MoreOrLessAn other indicator ARM gaining in the data center market are the Top500 list where X86 have had a massive part for the last 15 years with some odd Sparc and Power based system now and then, now suddenly the 1st posistion are a ARM based system.
Funny you mention those Power and Sparc systems because ARM is basically in the same spot they were, yet they're somehow better positioned according to you. You are aware those guys tried the same things right ? Streamlined architectures, reliance on compiler optimization. Look were they ended up.

Maybe if you build a system for an exact specific task all that works, but if you want a platform that can be used generically, it just doesn't. Many have tried.
MoreOrLessNot an ARM fanboy, just not impressed with the x86 development for the last 10 years.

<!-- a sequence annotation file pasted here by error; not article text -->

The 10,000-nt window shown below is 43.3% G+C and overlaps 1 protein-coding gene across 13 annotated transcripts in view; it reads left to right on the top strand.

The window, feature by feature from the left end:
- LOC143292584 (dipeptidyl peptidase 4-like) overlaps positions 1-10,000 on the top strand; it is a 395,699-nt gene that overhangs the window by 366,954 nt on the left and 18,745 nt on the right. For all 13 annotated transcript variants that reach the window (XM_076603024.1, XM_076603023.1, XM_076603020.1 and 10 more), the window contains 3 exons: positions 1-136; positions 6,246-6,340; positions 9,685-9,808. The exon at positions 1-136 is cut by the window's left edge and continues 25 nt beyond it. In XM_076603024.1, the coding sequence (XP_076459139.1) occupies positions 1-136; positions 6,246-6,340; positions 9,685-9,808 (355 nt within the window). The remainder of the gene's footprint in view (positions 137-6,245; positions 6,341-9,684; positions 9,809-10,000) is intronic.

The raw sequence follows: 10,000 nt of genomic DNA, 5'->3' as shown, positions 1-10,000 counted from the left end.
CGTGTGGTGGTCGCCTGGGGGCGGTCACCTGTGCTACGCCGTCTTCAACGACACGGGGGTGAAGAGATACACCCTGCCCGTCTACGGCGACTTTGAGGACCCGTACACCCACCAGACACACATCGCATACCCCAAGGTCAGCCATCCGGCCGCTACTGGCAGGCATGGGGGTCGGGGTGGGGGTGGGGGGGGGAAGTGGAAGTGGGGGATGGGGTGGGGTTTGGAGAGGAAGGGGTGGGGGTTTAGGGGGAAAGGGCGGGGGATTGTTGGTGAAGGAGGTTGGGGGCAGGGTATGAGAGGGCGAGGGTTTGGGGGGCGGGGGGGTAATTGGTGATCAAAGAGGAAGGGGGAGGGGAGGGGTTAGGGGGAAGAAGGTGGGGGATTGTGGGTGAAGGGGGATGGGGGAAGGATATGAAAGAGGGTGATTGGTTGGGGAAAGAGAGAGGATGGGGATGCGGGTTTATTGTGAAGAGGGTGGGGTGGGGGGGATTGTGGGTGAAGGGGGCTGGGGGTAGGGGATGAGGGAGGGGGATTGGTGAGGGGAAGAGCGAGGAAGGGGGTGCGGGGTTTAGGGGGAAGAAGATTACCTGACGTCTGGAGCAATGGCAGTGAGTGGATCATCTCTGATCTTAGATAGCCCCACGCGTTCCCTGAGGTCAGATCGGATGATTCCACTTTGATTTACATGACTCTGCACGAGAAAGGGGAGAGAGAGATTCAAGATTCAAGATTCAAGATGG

You are not impressed by that because all ARM and Apple and everyone else did these last 10 years is mimic x86 designs to get more performance and catch up while Intel and AMD reared their head in hard limits of what can be done. These ARM chips will hit the same wall very soon, ILP has a limit, there is no magic recipe.
Posted on Reply
#22
LTUGamer
It sounds like "Nvidia", just typed with an error
Posted on Reply
#23
Assimilator
MoreOrLessIt isn't dead, much like Sparc, Power, MIPS are still around but it's market share will most certain slowly decrease over the coming 10 years if not something big happens. Software in active development can move to other architectures often with very little effort, but moving some older C/C++ code from X86 to ARM can be problematic with Aarch64 different consistency model but C11/C++11 are a almost 10 year old standard now so much software should already use it.
Alot of software are developed on somewhat portable frameworks like Java, .Net, Go or using interpeters as Node.Js, Python or similar so they are often fast to move.